While the 2008 Impreza WRX was officially unveiled at the 2007 New York Autoshow, currently very little information is publicly known about the new STI. The STI will receive a higher degree of parts to differentiate it from its Impreza WRX brethren. Unlike the Impreza WRX, the STI will use aluminum body panels, will be available only as a 5-door hatchback, and will have different fenders than that of the WRX (breaking with previous tradition). Apparently, a Subaru rep stated to an IWSTI.COM member that the new STI would be 8.5″ wider than the new WRX, and that power output would be at least 320 HP coming from a Legacy GT-derived 2.5L motor. According to leaked documents posted on NASIOC.com, the Impreza WRX STI will be sold to public starting January 2008 as a 2009 model. (An update: It will be sold in December 2007 as a 2008 model.) At the New York Autoshow, a Subaru spokesman confirmed that the Impreza WRC will be based off the hatch platform, due to its lower polar moment of inertia. The car will appear on its definitive version at the 2007 Tokyo Motor Show. Subaru has released official photos on 2007/10/11. A final announcement is scheduled for 2007/10/24. The J-spec version will have a 2.0L 304 bhp (227 kW/308 PS) EJ207 engine with a twin scroll turbocharger, while other versions of the car will have a 2.5L 305 bhp (227 kW/309 PS) EJ257 engine with a single-scroll turbocharger. The 2008 car is expected to benefit from a lower polar moment of inertia due to smaller overhangs, and also features a double wishbone rear suspension. The Subaru Website confirms that this latest US model of the STI will have 305 bhp (227 kW/309 PS) and 290 ft·lbf (390 N·m). of torque. Edmunds Inside Line reveals a range in price from $35,640 to $39,440, depending on the options included. How does a kid racer mature without growing up? In the case of the Subaru Impreza WRX, it loses the fender flares and becomes a hot hatch, that Euroesque ideal of the small, fast, cheap car. And it becomes more liveable, more sophisticated. When the 2002 WRX morphed off the PlayStation screen and onto American streets, it didn’t have a useful back seat. If you put a friend back there to torture him, engine and road noises would drown out his screams. You had to deal with limited trunk space and a cheap interior. The chassis was said to be 185-percent stiffer than the previous Impreza’s, but that tells more about how flexy the 1993 to 2001 models were. You didn’t drive it because it was a practical four-door sedan; you drove it for how the Asymmetric All-Wheel-Drive and stiff suspension and boxer turbo four worked together to give you a real, tactile Gran Turismo II drive on your otherwise boring commute to work. Unfortunately, this first look at the new model-now a five-door hatchback as well as a four-door sedan-hitting showrooms in September doesn’t include a drive. The news is about everything but getting behind the wheel and flogging it sideways in the dirt or snow. The 2.5-liter four and all-wheel driveline are the only mechanical carryover pieces, and in the WRX, the 224-horsepower intercooled turbo engine’s torque peaks at 2800 rpm, down from 3600 rpm, for better performance. Subaru also claims lower emissions and 10-percent-better fuel economy. You can figure on 0-to-60-mph times in the mid-five-second range, about the same as the 2002-2007 model’s. Subaru claims a new production technique that balances ride and handling better without making the chassis stiffer. The new WRX isn’t softer, Subaru says, but “the suspension is more compliant when it needs to be,” and handling limits are much greater than on the outgoing model. The 2008 WRX also adapts the STI’s steering gear and gets a 15.0:1 ratio, quicker than the old model’s 16.5:1 ratio. Transmission choices are a five-speed manual and a four-speed automatic that adds 67 pounds. The standard Impreza 2.5i and the WRX are on an all-new platform with a 3.7-inch-longer wheelbase. The front subframe is gone, allowing Subaru to mount the engine 10 mm lower than in the old model. An unequal-length control arm suspension replaces the multilink in back, in part to reduce the wheelwell intrusion and buy more trunk space.Or hatch space. The WRX hereby becomes a five-door hatchback worldwide. You’ll be able to buy a 2008 WRX sedan, based on the new Impreza four-door, as long as you buy it in North America, a concession to lingering distaste here toward hatchbacks. The STI will be available globally only as a five-door hatchback when it goes on sale next year, just as a new Prodrive Impreza hatchback battles the all-new Ralliart Mitsubishi Lancer Evolution X in the World Rally Championship arena. Subaru is quickly backing off the three-part grille, and the new WRX looks a bit like a Saturn Ion with the new one. Overall, the car’s design compares most closely with the Mazda3. The profile is wedgelike, accented with a more sharply creased Tribeca-style beltline. The side windows are now framed for a tighter body and better noise characteristics. A horizontal chrome bar connects the taillamps, which have clear lenses on the five-door WRX only (Imprezas and the WRX sedan get red lenses). The 2008 Impreza’s interior space is two inches wider than the 2007, thanks to scalloped interior door panels, so you won’t have to rub shoulders with your navigator. The WRX comes with an optional navigation system for the first time, with a seven-inch screen that flips up to reveal a six-disc CD changer and a separate nav DVD slot. There’s a connector in the center armrest for an external DVD player, or a PlayStation or Xbox game console (it only works if the handbrake is engaged) so you can race a virtual PlayStation Impreza WRC on the dash of your real WRX. The back seat is raked more for better comfort and headroom. The WRX sedan is slightly longer than the car it replaces, and the hatchback is a half foot shorter than the new sedan. The sedan, only, has a fold-down center armrest in back. The hatch has less rear overhang and a rakish D-pillar compared with the wagon it effectively replaces and has less cargo space than the new sedan. With its own Tribeca-like creased shoulder-line and red taillamps, the sedan looks like it’s paying homage to the BMW 3 Series sedan without blatantly copying it. No wonder Subaru expects the take rate to increase for the sedan from a current 60/40 to about 65/35. Interior upgrades are a good step in the right direction, but everything south of the dashboard is as dark as a David Lynch movie. The bucket seats are the other major carryover item (after the drivetrain), and that’s a good thing. They’re grippy and well bolstered. The new dash has a prominent center section, making for a kind of quasi-cockpit interior. Dark nickel accents separate the dash upper and lower and continue through the doors. The glovebox is capacious, and the upper part of the dash is covered in large-grained black vinyl that could be called “pleather,” in this case a compliment. The WRX’s gauges sweep to the max when you key it up (Subaru hasn’t yet succumbed to the fashion of pushbutton starters) and then settle to an electroluminescent red. But the rest of the interior remains fraught with hard black plastic door panels and center console. The standard Impreza’s interior will be available with ivory seats and matching ivory dash and steering wheel. In an effort to maintain multi-five-star Insurance Institute for Highway Safety ratings, the full Impreza line will feature six airbags, including side curtains and seat-mounted thorax bags. This is a welcome addition; just can’t wait to deploy them when we roll a WRX running the Monte Carlo Rally on GT3.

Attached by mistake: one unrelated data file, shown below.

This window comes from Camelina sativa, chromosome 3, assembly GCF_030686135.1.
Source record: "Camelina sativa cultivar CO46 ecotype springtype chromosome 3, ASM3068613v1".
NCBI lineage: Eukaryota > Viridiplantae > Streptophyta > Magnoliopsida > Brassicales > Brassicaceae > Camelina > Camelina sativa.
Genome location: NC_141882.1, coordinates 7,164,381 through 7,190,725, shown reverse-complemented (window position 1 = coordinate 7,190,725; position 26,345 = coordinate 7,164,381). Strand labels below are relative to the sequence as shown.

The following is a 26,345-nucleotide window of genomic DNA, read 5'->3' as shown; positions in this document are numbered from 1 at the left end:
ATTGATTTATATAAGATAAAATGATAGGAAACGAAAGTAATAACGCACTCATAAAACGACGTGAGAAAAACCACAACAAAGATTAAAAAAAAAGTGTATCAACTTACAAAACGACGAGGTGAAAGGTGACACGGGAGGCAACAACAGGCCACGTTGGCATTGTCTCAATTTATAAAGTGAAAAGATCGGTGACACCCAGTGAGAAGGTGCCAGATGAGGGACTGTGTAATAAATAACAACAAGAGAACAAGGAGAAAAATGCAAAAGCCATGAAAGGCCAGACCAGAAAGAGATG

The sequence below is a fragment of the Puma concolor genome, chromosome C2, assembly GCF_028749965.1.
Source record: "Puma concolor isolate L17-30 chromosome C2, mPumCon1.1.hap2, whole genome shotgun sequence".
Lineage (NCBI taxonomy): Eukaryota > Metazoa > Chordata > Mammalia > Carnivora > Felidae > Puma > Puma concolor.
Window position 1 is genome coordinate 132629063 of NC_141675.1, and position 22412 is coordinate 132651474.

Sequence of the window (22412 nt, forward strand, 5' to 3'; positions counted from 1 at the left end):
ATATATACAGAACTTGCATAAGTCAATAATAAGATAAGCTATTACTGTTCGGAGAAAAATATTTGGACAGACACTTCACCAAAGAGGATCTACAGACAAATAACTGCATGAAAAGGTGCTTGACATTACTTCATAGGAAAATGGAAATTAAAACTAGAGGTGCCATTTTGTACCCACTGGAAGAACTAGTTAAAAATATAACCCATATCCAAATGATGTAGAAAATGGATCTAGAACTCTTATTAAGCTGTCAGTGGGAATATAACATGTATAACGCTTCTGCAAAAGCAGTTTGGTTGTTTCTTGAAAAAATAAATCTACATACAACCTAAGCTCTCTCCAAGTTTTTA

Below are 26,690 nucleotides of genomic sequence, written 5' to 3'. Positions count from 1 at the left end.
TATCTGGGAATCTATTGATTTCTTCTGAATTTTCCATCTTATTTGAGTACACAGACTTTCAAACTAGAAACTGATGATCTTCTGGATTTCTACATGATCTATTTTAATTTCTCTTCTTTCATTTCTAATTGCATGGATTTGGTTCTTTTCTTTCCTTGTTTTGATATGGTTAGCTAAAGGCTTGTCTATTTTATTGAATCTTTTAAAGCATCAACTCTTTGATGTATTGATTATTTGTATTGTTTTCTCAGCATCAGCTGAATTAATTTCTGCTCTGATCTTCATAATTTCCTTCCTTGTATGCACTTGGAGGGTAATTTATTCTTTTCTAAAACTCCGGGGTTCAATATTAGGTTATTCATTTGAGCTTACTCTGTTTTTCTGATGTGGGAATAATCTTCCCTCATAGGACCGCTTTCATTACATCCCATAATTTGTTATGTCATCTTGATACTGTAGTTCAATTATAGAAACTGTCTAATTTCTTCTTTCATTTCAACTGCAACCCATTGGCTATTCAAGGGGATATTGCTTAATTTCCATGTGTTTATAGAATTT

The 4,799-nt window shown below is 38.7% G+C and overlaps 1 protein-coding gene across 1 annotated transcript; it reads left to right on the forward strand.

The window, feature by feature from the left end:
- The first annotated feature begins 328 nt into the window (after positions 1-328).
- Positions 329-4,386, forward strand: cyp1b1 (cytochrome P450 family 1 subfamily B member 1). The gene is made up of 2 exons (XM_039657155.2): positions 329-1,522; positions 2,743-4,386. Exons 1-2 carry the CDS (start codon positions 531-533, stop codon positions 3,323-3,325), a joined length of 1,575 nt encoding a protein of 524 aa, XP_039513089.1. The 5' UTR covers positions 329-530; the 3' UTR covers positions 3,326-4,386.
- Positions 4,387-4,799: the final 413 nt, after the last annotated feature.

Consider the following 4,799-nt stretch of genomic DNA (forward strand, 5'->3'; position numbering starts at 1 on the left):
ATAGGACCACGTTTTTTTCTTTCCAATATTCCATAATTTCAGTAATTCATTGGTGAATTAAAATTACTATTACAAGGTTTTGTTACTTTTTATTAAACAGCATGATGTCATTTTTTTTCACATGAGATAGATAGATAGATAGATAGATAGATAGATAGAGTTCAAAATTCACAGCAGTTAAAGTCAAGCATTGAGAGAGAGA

Aside from the interior chromatics, there’s very little outside to distinguish the standard Impreza 2.5i from the Impreza WRX. This is the car’s maturation; the 2008 WRX, at least in four-door sedan form, will be stealthier and more proper for the junior executive who wants to impress the boss.